Leaders dominate their domains. They surmount challenges. Truly speaking, how do they confront them? Not all alone, all the time. They get their teams aligned. So far, this is good going.
Here comes a shocking revelation! Not all leaders are fully equipped to take on challenges few years ahead. The narrative is changing.
What could happen to businesses when leaders can no longer orchestrate teams and deliver? What is the fate of leaders when their tricks run out of gas?
Before we delve into answers, let us deeply reflect the driving force –a seismic shift in workforce is impending. A recent Fortune article forecasted that millenials will be 75% of the Global workforce by 2025. This is a bigger challenge that limits leaders’ capacity to handle challenges. What worked until now will not be effective down the line. Leaders are in dire need for an upgrade.
Would you handle an electric drilling machine, the same way as you handle a nail? When offered a new set of tools at work, you have a necessity to master the method. Fortunately, machines come with an instruction manual, teams do not.
‘We cannot become what we want by remaining what we are’, recalled Max Depree.
Firstly, what is so distinct with Millenials?
- #1 Self-assertive – The parents are likely to have given the millennials an exalted sense of respect. They are the most self-assertive generation with heightened sense of entitlement. Helping them understand humility in workplace is arduous. With ‘Me-First’ attitude, they will accept anything which will be to their benefit, rather than interest of the organization.
- #2 Scale of responsibility – According to the Journal of Managerial Psychology, millennials tend to blame others more and, have lower chances of taking responsibility.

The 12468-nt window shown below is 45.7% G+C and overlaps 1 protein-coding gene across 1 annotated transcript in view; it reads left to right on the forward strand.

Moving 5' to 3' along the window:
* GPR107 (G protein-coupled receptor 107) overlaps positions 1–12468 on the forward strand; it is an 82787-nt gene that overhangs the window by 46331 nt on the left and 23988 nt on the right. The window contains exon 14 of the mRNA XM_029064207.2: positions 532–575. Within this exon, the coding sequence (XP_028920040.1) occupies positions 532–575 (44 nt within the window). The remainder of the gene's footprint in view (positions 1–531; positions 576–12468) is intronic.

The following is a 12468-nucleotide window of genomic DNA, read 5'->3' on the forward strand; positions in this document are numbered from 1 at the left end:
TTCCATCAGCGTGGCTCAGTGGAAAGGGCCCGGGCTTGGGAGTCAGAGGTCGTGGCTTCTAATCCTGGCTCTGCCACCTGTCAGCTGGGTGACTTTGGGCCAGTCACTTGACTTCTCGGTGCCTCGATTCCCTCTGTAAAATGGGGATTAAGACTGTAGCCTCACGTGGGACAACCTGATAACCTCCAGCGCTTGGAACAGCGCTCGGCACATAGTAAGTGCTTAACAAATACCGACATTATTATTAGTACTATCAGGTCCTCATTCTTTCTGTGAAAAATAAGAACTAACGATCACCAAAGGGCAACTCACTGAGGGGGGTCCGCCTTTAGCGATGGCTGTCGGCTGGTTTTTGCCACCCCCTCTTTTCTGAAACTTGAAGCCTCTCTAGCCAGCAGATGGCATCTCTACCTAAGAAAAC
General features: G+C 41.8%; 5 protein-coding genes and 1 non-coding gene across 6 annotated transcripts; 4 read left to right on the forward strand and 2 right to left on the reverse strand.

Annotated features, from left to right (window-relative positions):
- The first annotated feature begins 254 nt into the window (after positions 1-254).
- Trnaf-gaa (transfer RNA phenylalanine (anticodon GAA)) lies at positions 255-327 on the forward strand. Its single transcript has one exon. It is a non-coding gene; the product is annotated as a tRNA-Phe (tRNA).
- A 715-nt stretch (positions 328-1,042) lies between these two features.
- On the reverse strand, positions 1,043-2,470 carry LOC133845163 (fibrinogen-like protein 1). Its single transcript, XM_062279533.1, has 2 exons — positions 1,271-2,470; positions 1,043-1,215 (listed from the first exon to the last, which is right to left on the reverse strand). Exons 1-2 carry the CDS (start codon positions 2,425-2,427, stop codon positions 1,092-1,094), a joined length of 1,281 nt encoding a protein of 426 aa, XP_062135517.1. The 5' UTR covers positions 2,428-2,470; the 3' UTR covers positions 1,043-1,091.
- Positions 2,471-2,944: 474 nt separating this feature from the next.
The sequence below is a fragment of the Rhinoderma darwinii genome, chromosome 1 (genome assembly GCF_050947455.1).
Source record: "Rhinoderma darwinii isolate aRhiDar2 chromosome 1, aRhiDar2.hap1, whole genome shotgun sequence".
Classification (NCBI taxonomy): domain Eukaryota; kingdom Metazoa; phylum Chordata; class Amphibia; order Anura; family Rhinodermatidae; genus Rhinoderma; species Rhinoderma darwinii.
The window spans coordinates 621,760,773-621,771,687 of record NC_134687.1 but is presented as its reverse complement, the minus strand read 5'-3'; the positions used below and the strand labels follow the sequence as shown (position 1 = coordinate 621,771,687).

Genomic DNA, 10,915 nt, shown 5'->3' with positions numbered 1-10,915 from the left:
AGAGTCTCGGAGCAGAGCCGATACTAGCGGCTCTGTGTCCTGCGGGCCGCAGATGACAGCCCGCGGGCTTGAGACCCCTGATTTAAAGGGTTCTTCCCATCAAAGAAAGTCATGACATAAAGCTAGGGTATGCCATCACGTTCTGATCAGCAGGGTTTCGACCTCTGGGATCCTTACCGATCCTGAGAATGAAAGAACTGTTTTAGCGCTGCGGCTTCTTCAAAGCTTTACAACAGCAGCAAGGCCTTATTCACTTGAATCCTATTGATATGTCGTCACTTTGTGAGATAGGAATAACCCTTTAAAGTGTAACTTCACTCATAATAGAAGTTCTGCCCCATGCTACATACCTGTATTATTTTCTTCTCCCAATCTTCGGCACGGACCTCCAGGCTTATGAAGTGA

- #3 Status-quo disruptors – Millennials tend to have lesser regard for position. They love flexibility. Rather than being a conformist, millennials will disrupt the organization charts.
- #4 Great Expectations – Expectations of their employers are higher compared with the previous generations. They have easy access to information and greater technological skills. So millennials have excessive optimism, they dislike slowness in decision making, and support an inclusive management.
Explore life-changing techniques in leading millenials from Freddie, the Father Manager in an interesting business fable. Enjoy watching Freddie handle every practical day to day challenge you confront at your workplace in ‘Father Of Your Team’. Reviews from several global leaders indicate that these practices boosted their effectiveness in dealing with millenials. With over 50 practical tips for effective team management, Father Of Your Team is widely regarded as a soulful guide to modern day managers.
As per Qualtrics (Qualtrics is the world’s first employee management platform powered by predictive intelligence) survey,
67 percent of the workers surveyed said they would be willing to take a pay cut to work at a company that offers good mentorship opportunities. (Unconventional mentoring techniques from the chapters- Adjust Your sails, Feed your Focus and Differentiate without Distancing are immensely recommended by iconic leaders, coaches and psychologists. Wish to read ‘Adjust Your Sails’ for free? Mail firstname.lastname@example.org).
Qualtrics survey highlights the most important qualities millenials expect from their leaders
- Trustworthy — 81 percent (Do you wish to know how the three environmental catalysts – Empowerment, Priority Consciousness and Mentoring react resulting in teams trusting their leader quicker?)
- Respects work/life balance — 80 percent (The Chapter ‘Flying high with the Fine Balance’ from ‘Father Of Your Team’ has super-valuable leadership tips to assess work-life balance)
- Available and responsive — 64 percent (The Chapter ‘Cockpit to staying connected’ from ‘Father Of Your Team’– reveals proven techniques for engaging teams even when the leaders are constrained with time)
If you have begun noticing more millennial staff around, recollect the Malay proverb – ‘Prepare the Umbrella before it rains’.